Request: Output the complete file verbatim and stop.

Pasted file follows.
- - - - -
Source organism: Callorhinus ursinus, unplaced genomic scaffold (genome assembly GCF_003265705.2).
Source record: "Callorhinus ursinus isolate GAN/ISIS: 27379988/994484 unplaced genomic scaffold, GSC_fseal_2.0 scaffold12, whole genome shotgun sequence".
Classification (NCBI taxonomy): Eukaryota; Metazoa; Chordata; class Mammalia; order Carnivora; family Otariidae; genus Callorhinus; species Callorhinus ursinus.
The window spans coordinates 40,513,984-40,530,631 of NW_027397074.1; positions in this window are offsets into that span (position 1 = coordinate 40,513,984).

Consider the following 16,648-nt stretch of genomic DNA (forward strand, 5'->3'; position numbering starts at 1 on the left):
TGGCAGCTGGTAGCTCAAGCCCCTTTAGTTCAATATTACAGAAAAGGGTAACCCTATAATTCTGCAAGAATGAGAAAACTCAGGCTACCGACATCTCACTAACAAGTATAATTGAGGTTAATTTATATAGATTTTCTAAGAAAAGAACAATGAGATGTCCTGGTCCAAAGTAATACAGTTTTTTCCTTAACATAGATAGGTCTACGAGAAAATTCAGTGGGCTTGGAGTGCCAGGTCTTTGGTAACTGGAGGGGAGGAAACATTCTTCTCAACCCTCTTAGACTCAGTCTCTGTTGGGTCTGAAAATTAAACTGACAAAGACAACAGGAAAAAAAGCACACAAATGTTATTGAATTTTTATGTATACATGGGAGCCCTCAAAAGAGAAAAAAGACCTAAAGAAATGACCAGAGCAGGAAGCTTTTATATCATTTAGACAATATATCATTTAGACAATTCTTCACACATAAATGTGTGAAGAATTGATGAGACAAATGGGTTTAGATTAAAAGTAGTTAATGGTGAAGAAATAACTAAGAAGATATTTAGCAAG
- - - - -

Source organism: Callorhinus ursinus, unplaced genomic scaffold (genome assembly GCF_003265705.2).
Source record: "Callorhinus ursinus isolate GAN/ISIS: 27379988/994484 unplaced genomic scaffold, GSC_fseal_2.0 scaffold12, whole genome shotgun sequence".
Classification (NCBI taxonomy): Eukaryota; Metazoa; Chordata; class Mammalia; order Carnivora; family Otariidae; genus Callorhinus; species Callorhinus ursinus.
The window spans coordinates 40,513,984-40,530,631 of NW_027397074.1; positions in this window are offsets into that span (position 1 = coordinate 40,513,984).

Consider the following 16,648-nt stretch of genomic DNA (forward strand, 5'->3'; position numbering starts at 1 on the left):
TGGCAGCTGGTAGCTCAAGCCCCTTTAGTTCAATATTACAGAAAAGGGTAACCCTATAATTCTGCAAGAATGAGAAAACTCAGGCTACCGACATCTCACTAACAAGTATAATTGAGGTTAATTTATATAGATTTTCTAAGAAAAGAACAATGAGATGTCCTGGTCCAAAGTAATACAGTTTTTTCCTTAACATAGATAGGTCTACGAGAAAATTCAGTGGGCTTGGAGTGCCAGGTCTTTGGTAACTGGAGGGGAGGAAACATTCTTCTCAACCCTCTTAGACTCAGTCTCTGTTGGGTCTGAAAATTAAACTGACAAAGACAACAGGAAAAAAAGCACACAAATGTTATTGAATTTTTATGTATACATGGGAGCCCTCAAAAGAGAAAAAAGACCTAAAGAAATGACCAGAGCAGGAAGCTTTTATATCATTTAGACAATATATCATTTAGACAATTCTTCACACATAAATGTGTGAAGAATTGATGAGACAAATGGGTTTAGATTAAAAGTAGTTAATGGTGAAGAAATAACTAAGAAGATATTTAGCAAG